Bugs then made a cameo in Robert Clampett's Patient Porky[?], first released on September 14, 1940 to announce the birth of 260 rabbits. His seventh appearance, finally introduced the audience to the nme Bugs Bunny which up till then was only used among the Termite Terrace. It was Chuck Jones' Elmer's Pet Rabbit[?], first released on January 4, 1941. It was also the first short where he got top billing. He would soon become the most prominent of the Looney Tunes characters as his calm, flippant insouciance endeared him to American audiences during and after World War II.

Since then Bugs has appeared in numerous cartoon shorts in the Looney Tunes series as well as in a Saturday morning and syndicated animated series. Considered an ideal actor, he was directed by Friz Freleng, Robert McKimson, Tex Avery and Chuck Jones and starred in feature films, including Space Jam[?] which co-starred Michael Jordan.

He is noted for his feuds with Elmer Fudd, Yosemite Sam, Daffy Duck, and even Wile E. Coyote, who usually takes on the Road Runner. Almost invariably, Bugs comes out the winner in these conflicts, because that is in his nature. This is especially obvious in films directed by Chuck Jones, who likes to pit "winners" against "losers". Worrying that audiences would lose sympathy for an aggressor who always won, Jones found the perfect way to make Bugs sympathetic in the films by having the antagonist repeatedly bully, cheat or threaten Bugs in some way. Thus offended, (usually 3 times) Bugs would often state "Of course, you realize this means war" (a line which Jones noted was taken from Groucho Marx) and the audience gives Bugs silent permission to inflict his havoc. When Bugs meets other characters who are also "winners", however, like Cecil the Turtle or, in WWII, the Gremlin, his record is rather dismal; his overconfidence tends to work against him.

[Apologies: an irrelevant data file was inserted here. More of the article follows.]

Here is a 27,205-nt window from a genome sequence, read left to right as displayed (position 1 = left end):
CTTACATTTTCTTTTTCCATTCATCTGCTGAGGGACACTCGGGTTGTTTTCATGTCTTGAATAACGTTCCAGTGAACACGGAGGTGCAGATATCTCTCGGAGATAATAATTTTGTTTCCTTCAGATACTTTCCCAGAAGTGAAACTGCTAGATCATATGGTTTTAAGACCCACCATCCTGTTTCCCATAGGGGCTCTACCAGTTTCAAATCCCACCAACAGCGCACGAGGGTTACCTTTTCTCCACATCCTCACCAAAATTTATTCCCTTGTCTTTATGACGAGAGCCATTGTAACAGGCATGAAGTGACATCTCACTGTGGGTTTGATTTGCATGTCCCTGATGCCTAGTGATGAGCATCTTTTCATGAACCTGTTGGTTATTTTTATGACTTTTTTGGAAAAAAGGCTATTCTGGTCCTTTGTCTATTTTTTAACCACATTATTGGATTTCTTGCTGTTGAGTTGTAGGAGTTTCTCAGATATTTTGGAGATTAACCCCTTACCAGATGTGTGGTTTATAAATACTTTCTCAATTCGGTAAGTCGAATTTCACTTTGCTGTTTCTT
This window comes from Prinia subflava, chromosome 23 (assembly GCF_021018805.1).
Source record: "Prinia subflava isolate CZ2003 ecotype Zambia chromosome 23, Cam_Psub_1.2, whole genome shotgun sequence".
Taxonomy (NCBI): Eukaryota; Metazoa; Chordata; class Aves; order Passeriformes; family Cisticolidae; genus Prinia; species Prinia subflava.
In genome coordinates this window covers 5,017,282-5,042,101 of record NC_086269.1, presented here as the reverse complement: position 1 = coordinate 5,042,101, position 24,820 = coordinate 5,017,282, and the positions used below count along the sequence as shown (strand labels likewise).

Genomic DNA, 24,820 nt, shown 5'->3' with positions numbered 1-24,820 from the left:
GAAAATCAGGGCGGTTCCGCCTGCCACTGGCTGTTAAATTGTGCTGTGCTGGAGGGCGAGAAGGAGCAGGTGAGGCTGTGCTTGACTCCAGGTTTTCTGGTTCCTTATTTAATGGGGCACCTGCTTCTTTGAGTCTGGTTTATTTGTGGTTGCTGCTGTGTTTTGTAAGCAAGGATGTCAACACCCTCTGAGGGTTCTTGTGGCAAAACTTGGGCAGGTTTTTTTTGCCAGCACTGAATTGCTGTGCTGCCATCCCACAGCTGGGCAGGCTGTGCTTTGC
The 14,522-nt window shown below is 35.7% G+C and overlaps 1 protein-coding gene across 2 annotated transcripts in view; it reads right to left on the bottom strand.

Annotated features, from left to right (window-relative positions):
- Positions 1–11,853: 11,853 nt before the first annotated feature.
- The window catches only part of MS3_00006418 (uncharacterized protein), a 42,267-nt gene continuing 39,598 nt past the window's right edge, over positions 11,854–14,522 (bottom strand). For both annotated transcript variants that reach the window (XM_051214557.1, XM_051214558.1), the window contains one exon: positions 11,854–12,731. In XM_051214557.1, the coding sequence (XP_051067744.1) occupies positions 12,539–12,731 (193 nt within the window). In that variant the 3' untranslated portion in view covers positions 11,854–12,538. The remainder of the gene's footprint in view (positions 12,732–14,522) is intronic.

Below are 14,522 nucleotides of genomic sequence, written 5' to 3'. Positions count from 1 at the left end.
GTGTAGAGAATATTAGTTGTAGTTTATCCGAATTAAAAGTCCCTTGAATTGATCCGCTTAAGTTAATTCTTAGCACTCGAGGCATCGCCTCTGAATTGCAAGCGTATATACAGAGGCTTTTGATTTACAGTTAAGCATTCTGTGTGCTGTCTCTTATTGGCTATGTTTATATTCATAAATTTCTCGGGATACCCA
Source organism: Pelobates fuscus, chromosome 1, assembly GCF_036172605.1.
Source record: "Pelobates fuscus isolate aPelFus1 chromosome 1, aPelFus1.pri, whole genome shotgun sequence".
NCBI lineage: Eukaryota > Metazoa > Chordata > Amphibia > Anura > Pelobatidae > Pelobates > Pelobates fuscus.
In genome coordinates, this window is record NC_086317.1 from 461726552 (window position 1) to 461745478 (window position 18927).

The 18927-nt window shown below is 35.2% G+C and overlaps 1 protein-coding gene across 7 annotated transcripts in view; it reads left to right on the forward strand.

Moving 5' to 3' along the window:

The Bugs Bunny short, Knighty Knight Bugs, in which a medieval Bugs Bunny traded blows with Yosemite Sam (as the Black Knight) and his fire-breathing dragon, was awarded an Oscar. What's Opera, Doc?, Chuck Jones' cartoon starring Bugs and Elmer parodying Wagner's Ring, has been deemed "culturally significant" by the United States Library of Congress and selected for preservation in the National Film Registry. It was, at the time, the only cartoon short to have achieved this honour.

Recommended reading

  • Bugs Bunny: 50 years and Only one Grey Hare, by Joe Adamson (1990), Henry Holt, ISBN 0805018557
  • Chuck Amuck : The Life and Times of an Animated Cartoonist by Chuck Jones, published by Farrar Straus & Giroux, ISBN 0374123489
  • That's Not All, Folks! by Mel Blanc, Philip Bashe. Warner Books, ASIN 0446390895 (Softcover) ASIN 0446512443 (Hardcover)